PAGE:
For Improved Student Achievement
Get flash to fully experience Pearltrees
Essential Questions These are questions which touch our hearts and souls. They are central to our lives. They help to define what it means to be human. Most important thought during our lives will center on such essential questions. What does it mean to be a good friend?
Home | Issues ...about Change Archive | Professional Learning Communities: What Are They And Why Are They Important? In education circles, the term learning community has become commonplace. It is being used to mean any number of things, such as extending classroom practice into the community; bringing community personnel into the school to enhance the curriculum and learning tasks for students; or engaging students, teachers, and administrators simultaneously in learning - to suggest just a few.
Elements that Define a PLC? It can become complicated when educators seek to operationalize PLC definitions at the school level. A PLC is more than simply a collection of teachers working together or a social network of educators who share stories, materials, and advice (Coburn & Russell, 2008; Protheroe, 2008). In fact, the PLC concept often is misused to describe committees, grade-level teams, and/or weekly planning meetings in which the participants undertake data-based decision making (DuFour, 2004; Jessie, 2007). While these groups may share some similarities of purpose with PLCs, the philosophy and characteristics of a PLC differentiate and define it.
To deliver the focused and current training that rapidly changing business environments require, some organizations are implementing a reusable learning object approach to instructional design. Editor’s Note: Parts of this article may not format well on smartphones and smaller mobile devices. We recommend viewing on larger screens. As well as using this approach to create new learning products, some organizations are also redesigning existing learning products into learning objects, in order to standardize those learning products and to create a large enough database of learning objects to enable reuse. Existing instructional design (ID) models may not always meet the needs of learning object design projects, and so, in my organization, we developed a ten-phase model.
Sorry, we could not locate the page or file you requested! Our redesigned website contains the similar information as our old site. However, as a result of our move, some documents and pages may not have the same Web address. Please try the following:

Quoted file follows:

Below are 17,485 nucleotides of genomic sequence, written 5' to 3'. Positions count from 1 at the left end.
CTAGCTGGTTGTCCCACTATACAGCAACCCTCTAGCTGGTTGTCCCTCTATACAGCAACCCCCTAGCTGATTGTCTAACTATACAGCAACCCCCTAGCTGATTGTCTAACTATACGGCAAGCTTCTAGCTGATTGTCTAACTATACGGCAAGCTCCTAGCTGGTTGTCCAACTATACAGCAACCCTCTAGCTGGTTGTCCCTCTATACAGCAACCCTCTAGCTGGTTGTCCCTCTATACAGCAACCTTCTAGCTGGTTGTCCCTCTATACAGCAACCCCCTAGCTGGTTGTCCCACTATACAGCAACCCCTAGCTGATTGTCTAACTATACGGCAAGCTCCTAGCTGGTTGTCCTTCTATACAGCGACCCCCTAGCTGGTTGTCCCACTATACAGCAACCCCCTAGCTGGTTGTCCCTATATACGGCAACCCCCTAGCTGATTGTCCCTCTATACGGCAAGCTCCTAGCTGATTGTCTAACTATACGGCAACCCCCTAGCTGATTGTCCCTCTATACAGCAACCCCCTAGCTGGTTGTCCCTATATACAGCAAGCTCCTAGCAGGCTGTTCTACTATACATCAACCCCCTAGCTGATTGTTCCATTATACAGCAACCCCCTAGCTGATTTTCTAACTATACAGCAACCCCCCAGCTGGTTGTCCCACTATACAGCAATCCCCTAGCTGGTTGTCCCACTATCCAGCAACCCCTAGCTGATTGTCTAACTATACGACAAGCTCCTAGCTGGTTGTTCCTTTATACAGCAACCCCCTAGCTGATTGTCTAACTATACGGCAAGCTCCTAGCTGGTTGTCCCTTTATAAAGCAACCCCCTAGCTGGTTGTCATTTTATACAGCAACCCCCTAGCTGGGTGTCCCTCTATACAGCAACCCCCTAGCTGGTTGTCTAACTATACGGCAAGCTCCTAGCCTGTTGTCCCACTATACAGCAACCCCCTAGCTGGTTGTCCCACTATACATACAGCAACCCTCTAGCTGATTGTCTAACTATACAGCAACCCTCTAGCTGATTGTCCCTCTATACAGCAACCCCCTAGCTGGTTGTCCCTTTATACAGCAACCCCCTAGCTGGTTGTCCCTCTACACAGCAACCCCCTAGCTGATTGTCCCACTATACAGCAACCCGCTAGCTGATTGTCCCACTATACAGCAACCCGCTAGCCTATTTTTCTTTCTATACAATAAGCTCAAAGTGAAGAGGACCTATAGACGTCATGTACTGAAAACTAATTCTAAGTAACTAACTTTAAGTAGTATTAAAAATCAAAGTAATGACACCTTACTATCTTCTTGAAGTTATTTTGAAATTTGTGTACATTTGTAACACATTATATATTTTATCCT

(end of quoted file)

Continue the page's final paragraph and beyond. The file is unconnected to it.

In this section, you’ll find a list of instructional strategies that Marzano Research Laboratory (MRL) has identified for meta-analysis research. You can find data for all of these strategies in our Action Research Meta-Analysis Database . Get Involved MRL invites you to be a contributor in the ongoing research on the following strategies. To submit dissertations and studies based on one or more of these instructional strategies, visit our Submit Research page , where you can upload documents and enter the specific strategy your work is based on in the Additional Information box. Strategies Used in Meta-Analysis Research The Meta-Analytic Synthesis of Studies Conducted at Marzano Research Laboratory on Instructional Strategies report synthesizes a series of action research projects that target instructional strategies MRL has identified for meta-analysis research.
Baldrige Education Criteria for Performance Excellence → Baldrige for Staff → Quality Tools 10 Basic Quality Tools for the Classroom PDSA (Plan, Do, Study, Act) 10 Basic Quality Tools for the Classroom There are numerous quality tools that staff and students may use to enhance participation in group processes, to problem solve, and to analyze and monitor progress. The following quality tools are among the most frequently used tools. Several resources are available to staff and students who wish to broaden their knowledge, use, and application of quality tools.
You can’t fix a problem if you don’t define it properly. A central issue for improving schools in the U.S. is this: there is a common core of professional knowledge about teaching and learning that gets results for students. Large segments of it are missing in action from each of the ten processes that form the supply chain of our teacher workforce. No one is accountable for seeing professional knowledge even shows up in these processes, much less in an integrated way. This is eminently fixable, but only if we redefine the problem and radically refocus our resources. <p style="text-align:right;color:#A8A8A8"></p>